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This Documentary (Bachata Music of the people)
can be purchased from:


The Cinema Guild, Inc. · 115 West 30th Street, Suite 800 · New York, NY 10001. Phone: (800) 723-5522 · Fax: (212) 685-4717 · email: info@cinemaguild.com.

"Bachata Musica del Pueblo" is a one-hour documentary video exploring a provocative and discriminated music from the Dominican Republic. Performances were filmed often in remote locations in the late night / early morning hours, in bars and clubs of New York City and Santo Domingo. The “cinema-verite” style defies contemporary recipes for filmmaking and underscores the social stigma attached to the Bachata music genre. Using only available light and a small, unobtrusive digital camera, allowed for innovative shooting and editorial techniques.

Bachata is commonly viewed as “vulgar”, “low class”, a “poor people’s music”. It is not featured on prime time radio nor promoted as the music of the Dominican Republic, a title which is instead assigned to Merengue. Bachata, within the Latin music industry has always been (and still is) reputed a musical genre for an oppressed and marginal audience of laborers and “lower class” people, denied by most Dominicans its role that indeed plays a very important part in their culture and musical traditions. While researching Bachata I soon discovered the hardships in finding information as there is to date only one publication about this music,“BACHATA”, by professor Deborah Pacini Hernandez, a very knowledgeable text that examines in detail the many different attributes and implications of Bachata within the Dominican society. Yet it was a music I could hear exploding from every corner shop, bar, restaurant, and moving vehicle in my upper Manhattan neighborhood. As a musician and an educator, I felt an imperative need to fill a cultural void that I discovered in the music world. I had an enormous dose of passion for the music, the lyrics, the people, and, learning Spanish as I wandered through the record shops, I dropped dollars into jukeboxes and became more and more engrossed by the singers and the sounds of their disheartened words.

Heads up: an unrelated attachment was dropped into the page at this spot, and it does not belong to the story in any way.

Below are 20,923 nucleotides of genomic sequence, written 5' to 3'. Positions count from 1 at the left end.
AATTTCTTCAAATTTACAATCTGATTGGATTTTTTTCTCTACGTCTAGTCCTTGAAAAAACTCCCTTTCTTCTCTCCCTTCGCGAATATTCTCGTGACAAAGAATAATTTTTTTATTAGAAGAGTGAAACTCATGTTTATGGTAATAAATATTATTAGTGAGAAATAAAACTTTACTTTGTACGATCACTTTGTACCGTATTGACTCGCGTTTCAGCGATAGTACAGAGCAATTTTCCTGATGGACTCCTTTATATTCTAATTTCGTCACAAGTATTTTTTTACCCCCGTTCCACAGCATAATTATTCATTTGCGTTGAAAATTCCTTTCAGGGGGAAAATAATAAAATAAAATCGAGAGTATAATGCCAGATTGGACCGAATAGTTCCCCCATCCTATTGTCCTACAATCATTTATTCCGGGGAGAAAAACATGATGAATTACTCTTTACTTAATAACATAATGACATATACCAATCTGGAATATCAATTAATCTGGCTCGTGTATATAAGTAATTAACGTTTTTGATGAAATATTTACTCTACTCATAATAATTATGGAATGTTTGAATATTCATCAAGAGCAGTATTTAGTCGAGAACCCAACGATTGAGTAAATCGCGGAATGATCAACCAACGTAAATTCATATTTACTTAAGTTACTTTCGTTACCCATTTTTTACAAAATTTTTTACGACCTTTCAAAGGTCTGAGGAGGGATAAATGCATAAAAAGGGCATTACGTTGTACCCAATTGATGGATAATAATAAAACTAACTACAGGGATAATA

This documentary is dedicated to the many great artists I had the pleasure and honor to meet, men and women singing a poetry that speaks to the human heart, that loves and looses in a brutally subjective world.


Luis Segura

Deborah Pacini-Hernandez

Juan Luis Guerra

Luis Diaz

Franklin Garcia

Frank Reyes

Joe Veras

Luis Vargas

Teodoro Reyes

Blas Duran

Leonardo Paniagua

Jose Manuel Calderon

Jose Luis

Franklin Medina

Aridia Ventura

Ramon Cordero

Tony Santos

Raulin Rodriguez